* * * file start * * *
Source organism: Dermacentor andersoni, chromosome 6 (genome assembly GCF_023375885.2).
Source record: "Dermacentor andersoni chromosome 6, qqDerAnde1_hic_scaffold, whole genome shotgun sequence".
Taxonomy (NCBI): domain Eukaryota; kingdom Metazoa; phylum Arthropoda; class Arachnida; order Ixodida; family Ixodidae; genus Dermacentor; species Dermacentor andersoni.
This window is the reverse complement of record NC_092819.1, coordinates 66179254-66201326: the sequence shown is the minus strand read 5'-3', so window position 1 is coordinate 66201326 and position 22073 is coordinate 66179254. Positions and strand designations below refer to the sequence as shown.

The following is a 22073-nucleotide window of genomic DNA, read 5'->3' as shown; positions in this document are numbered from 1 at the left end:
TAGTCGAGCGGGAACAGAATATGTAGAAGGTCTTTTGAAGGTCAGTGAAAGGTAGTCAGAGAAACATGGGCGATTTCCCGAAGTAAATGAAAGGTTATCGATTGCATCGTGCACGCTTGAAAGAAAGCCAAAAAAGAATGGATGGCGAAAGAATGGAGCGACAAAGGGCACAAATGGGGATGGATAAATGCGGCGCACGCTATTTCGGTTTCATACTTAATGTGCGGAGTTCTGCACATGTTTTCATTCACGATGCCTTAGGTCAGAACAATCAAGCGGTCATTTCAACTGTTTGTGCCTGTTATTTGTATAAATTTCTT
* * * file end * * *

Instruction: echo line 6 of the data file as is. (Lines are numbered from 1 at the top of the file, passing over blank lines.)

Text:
TAGTCGAGCGGGAACAGAATATGTAGAAGGTCTTTTGAAGGTCAGTGAAAGGTAGTCAGAGAAACATGGGCGATTTCCCGAAGTAAATGAAAGGTTATCGATTGCATCGTGCACGCTTGAAAGAAAGCCAAAAAAGAATGGATGGCGAAAGAATGGAGCGACAAAGGGCACAAATGGGGATGGATAAATGCGGCGCACGCTATTTCGGTTTCATACTTAATGTGCGGAGTTCTGCACATGTTTTCATTCACGATGCCTTAGGTCAGAACAATCAAGCGGTCATTTCAACTGTTTGTGCCTGTTATTTGTATAAATTTCTT